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The Mayor of London The London Assembly

Labour Market

Insecure Employment

The percentage of workers in insecure employment rose steadily between the financial crisis and the pandemic, but fell sharply during the Covid-19 pandemic. In London, around one in sixteen of everyone in work in 2022 is either employed in a job with a temporary contract, working through an employment agency or self-employed in occupations considered insecure*. This compares with around one in twelve in 2006 and one in eleven in 2019. The UK-wide figure was lower than the London figure prior to the pandemic, but remained high during 2020 before fall more sharply between 2020 and 2021, to just over one in twenty of all workers in the latest estimate.

There is a degree to which such insecure employment can be seen as a flexible workforce, with workers able to move easily between jobs, with some workers (particularly well qualified, professional workers) compensated very well for this insecurity.

It is clear that there are some groups of the population more likely to be in insecure employment than others. In particular, young Londoners, with more than one in six of the 16-24 age group in work being in insecure jobs. Black, Pakistani or Bangladeshi and Mixed ethnicity Londoners and Muslim Londoners in employment have higher rates of insecure work than other groups.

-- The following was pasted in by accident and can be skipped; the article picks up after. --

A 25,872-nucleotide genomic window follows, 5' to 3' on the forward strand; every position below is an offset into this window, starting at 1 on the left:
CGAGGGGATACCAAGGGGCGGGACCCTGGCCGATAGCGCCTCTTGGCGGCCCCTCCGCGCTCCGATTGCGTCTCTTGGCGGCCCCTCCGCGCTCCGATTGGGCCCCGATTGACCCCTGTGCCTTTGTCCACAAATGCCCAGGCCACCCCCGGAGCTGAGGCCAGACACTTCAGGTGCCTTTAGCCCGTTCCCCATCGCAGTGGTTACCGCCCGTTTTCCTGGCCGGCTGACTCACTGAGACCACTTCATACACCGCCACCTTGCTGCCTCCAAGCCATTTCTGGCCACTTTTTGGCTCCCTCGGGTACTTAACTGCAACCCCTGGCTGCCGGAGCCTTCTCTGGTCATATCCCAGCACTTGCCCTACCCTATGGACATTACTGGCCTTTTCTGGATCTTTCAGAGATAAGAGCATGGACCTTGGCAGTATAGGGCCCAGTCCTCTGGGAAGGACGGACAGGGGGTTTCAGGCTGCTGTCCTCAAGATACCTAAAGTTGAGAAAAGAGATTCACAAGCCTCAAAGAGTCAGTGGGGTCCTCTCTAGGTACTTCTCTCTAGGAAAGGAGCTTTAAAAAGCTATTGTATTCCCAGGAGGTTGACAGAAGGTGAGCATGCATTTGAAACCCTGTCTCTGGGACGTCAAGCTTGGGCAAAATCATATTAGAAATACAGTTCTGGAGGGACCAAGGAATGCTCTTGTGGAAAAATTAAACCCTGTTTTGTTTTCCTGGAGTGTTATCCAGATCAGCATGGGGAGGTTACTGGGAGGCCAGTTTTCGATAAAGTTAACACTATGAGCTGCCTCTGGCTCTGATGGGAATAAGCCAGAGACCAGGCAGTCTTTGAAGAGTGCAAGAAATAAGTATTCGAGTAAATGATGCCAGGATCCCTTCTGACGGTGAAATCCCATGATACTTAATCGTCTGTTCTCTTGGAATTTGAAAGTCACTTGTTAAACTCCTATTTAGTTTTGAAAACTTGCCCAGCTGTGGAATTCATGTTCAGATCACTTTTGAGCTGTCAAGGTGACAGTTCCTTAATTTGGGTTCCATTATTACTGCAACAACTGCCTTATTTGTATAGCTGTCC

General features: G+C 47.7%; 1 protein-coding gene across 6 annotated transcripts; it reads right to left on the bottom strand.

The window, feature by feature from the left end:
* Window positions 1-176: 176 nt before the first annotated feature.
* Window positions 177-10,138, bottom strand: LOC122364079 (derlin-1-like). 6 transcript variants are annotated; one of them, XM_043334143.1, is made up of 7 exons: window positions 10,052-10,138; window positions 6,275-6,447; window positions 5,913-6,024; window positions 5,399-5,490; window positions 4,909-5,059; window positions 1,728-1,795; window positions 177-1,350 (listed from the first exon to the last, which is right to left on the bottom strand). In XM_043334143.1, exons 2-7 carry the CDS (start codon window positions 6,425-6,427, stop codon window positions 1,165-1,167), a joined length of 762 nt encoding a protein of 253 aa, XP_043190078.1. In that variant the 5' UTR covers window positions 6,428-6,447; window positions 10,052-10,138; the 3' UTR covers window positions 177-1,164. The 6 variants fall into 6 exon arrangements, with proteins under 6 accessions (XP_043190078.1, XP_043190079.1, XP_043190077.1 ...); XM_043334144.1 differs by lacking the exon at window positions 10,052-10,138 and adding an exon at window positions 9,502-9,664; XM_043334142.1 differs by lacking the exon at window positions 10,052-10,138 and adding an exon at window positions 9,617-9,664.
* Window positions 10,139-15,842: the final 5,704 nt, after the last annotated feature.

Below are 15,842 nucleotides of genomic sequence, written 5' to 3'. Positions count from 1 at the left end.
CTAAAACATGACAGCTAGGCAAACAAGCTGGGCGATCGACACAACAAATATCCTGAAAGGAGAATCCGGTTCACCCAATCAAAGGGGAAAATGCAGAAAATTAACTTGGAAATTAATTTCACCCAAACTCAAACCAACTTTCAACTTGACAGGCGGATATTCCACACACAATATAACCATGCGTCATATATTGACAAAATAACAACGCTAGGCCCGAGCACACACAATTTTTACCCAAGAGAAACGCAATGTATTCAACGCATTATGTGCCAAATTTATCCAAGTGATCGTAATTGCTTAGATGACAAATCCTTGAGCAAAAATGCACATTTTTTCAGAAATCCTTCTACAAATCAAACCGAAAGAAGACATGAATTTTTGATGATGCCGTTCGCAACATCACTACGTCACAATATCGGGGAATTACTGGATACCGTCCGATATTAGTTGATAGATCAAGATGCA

*such as caring, leisure or other service occupations, process plant and machine operatives or in elementary occupations.

Zero Hours Contracts

An additional dimension to insecure employment is given through employees on a “zero hours” contract. These contracts can be permanent or temporary contracts. The overall proportion of London residents in employment but without a minimum number of guaranteed hours remains low in overall terms, at around three percent. Although prior to 2013 this was only recorded for less than one percent, some of the difference may be due to awareness of the terms used. It was marginally below the level for the UK as a whole, up until 2020, though that seems to have changed in 2022. Data for young Londoners up to 2020 suggested a much higher, and increasing likelihood for young workers in London to be employed on this type of contract.